SINGAPORE (THE NEW PAPER) - In the span of less than three weeks, Singapore has been hit with a spate of mass food poisonings, affecting over 400 people in all.
While food hygiene lapses could be one cause, Dr Chia Shi-Lu, chairman of the Government Parliamentary Committee for Health, told The New Paper on Wednesday (Nov 28) that the scale and proximity (in terms of time) of the incidences could very well point to something like a bug or contaminated source.
He added that while investigations were still ongoing and he could not say for sure what the cause might be, the fact that there were multiple incidences despite the rigorous food hygiene standards might indicate that it could be something more worrying than just hygiene.
Caterers would also likely have stepped up precautions after each case.
Thus, careful investigations are being done to determine the cause so that it can be appropriately tackled, he added.
The latest incident occurred on Monday at a learning camp organised by Busy Bees Asia.
The camp was attended by Kindergarten 2 children and teachers. The next day, 131 fell ill. None of the victims have been hospitalised.
After the incident, the National Environment Agency (NEA), Ministry of Health and Agri-Food and Veterinary Authority said in a joint statement that they were investigating an outbreak of gastroenteritis.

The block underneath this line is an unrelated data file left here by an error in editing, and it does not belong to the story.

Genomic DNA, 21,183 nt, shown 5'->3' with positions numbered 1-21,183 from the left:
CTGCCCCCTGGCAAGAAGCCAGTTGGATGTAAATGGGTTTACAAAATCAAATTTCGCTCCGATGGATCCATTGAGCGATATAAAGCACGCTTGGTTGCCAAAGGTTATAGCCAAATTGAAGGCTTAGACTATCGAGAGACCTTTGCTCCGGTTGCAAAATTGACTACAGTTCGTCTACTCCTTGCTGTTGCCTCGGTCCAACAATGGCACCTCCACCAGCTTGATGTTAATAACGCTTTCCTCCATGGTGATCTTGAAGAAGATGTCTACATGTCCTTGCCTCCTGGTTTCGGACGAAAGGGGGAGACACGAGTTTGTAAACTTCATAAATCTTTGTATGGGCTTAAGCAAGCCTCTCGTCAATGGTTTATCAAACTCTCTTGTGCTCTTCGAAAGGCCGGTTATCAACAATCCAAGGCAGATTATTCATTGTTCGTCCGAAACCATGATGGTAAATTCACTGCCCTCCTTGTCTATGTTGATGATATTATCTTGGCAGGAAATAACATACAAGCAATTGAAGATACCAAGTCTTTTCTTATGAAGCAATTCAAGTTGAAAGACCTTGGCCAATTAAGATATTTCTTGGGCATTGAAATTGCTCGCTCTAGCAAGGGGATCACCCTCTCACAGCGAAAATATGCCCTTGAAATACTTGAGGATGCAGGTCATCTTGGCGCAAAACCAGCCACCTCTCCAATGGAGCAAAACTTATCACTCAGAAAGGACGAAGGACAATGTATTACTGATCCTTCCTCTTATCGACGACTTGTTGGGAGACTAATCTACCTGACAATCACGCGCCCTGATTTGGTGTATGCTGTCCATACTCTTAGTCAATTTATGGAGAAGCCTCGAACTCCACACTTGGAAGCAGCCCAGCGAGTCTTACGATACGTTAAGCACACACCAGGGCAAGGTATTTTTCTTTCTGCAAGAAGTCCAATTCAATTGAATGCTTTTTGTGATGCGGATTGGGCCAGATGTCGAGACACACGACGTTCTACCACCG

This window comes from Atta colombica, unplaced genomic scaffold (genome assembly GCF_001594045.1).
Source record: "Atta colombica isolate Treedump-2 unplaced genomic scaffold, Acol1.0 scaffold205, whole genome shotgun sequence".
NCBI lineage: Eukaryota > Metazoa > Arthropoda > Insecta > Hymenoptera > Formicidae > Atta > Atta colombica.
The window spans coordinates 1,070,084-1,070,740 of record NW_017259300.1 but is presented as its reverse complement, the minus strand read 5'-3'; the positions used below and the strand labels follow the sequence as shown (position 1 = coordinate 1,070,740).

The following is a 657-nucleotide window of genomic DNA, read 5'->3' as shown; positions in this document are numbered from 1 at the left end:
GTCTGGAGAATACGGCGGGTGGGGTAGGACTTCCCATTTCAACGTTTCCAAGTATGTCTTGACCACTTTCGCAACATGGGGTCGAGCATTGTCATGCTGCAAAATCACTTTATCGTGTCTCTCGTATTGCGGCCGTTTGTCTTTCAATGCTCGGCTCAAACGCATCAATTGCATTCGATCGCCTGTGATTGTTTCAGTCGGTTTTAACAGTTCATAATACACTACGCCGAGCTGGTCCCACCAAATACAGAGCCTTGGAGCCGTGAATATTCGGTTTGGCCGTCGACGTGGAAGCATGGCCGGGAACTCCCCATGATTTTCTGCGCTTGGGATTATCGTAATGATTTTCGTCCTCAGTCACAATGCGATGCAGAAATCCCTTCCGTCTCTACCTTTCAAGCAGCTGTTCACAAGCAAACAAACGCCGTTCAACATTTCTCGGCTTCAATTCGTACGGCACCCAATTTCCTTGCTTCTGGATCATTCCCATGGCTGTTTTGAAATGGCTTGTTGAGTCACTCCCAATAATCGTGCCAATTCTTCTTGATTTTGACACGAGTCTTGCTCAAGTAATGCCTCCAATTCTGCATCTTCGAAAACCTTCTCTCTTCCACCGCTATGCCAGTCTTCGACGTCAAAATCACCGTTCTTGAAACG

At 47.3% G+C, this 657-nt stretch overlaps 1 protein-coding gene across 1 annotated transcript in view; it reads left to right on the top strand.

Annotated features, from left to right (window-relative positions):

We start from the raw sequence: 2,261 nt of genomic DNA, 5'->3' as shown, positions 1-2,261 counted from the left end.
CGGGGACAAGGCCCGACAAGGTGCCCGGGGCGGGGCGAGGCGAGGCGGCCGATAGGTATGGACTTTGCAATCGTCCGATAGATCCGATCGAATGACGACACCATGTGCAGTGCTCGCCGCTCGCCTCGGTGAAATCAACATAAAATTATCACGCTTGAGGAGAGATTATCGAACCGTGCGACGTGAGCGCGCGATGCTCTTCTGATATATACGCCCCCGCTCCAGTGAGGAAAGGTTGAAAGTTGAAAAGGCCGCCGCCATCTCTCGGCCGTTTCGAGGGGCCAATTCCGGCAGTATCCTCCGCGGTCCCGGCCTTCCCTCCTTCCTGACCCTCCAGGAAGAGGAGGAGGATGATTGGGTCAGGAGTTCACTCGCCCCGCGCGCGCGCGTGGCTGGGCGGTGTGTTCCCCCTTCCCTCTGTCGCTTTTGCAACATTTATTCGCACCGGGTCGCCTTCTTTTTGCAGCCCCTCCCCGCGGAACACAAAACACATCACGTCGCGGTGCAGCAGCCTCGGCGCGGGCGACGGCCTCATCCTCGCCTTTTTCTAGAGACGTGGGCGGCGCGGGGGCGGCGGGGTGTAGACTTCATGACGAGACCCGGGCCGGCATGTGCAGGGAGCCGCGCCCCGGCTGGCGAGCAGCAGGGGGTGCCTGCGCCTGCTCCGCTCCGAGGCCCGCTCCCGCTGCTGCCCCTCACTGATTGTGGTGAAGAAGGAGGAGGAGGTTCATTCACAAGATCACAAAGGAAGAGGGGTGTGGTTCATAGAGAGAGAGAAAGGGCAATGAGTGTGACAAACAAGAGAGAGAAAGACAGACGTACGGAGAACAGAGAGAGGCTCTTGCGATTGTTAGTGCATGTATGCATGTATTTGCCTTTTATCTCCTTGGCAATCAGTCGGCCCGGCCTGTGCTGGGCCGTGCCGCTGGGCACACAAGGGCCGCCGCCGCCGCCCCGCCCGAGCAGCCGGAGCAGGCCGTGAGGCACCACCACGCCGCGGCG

The incident had been traced to the consumption of food prepared by FoodTalks Caterer and Manufacturer, located at Shimei East Kitchen in Bedok, on Monday.
On Tuesday, the authorities conducted a joint inspection of the caterer's premises. As part of the investigations, food handlers were sent for stool screening, and food and environmental samples were taken for testing, the agencies said.
TNP understands the camp was meant to span two to three days, but was cancelled on the first day due to the incident.
In response to queries from TNP, Mr Ronald Kwong, director of operations and curriculum at Busy Bees Asia, said the food had been prepared by an external caterer.
Busy Bees Asia suspended the camp and reported the incident to the authorities, and will continue to cooperate with the agencies to determine the cause of the incident, he added.
TNP understands that it was not the first time the organisation had served catered food from FoodTalks.
Mr K. F. Seetoh, a local food expert, told TNP that food poisoning happens even in the world's best restaurants, but with diligence and respect for the kitchen, caterers can avoid such instances.
He said: "It is tempting and easy (for kitchen staff) to not wash their hands or sneeze in preparation areas in the kitchen. There just needs to be tighter control and rules with serious penalties for violations."
He said such incidents are serious and can bring a brand down, and personal hygiene must be practised at all times.
Guidelines and information on food hygiene and safety for consumers can be found on the NEA website, including information on safely consuming catered food.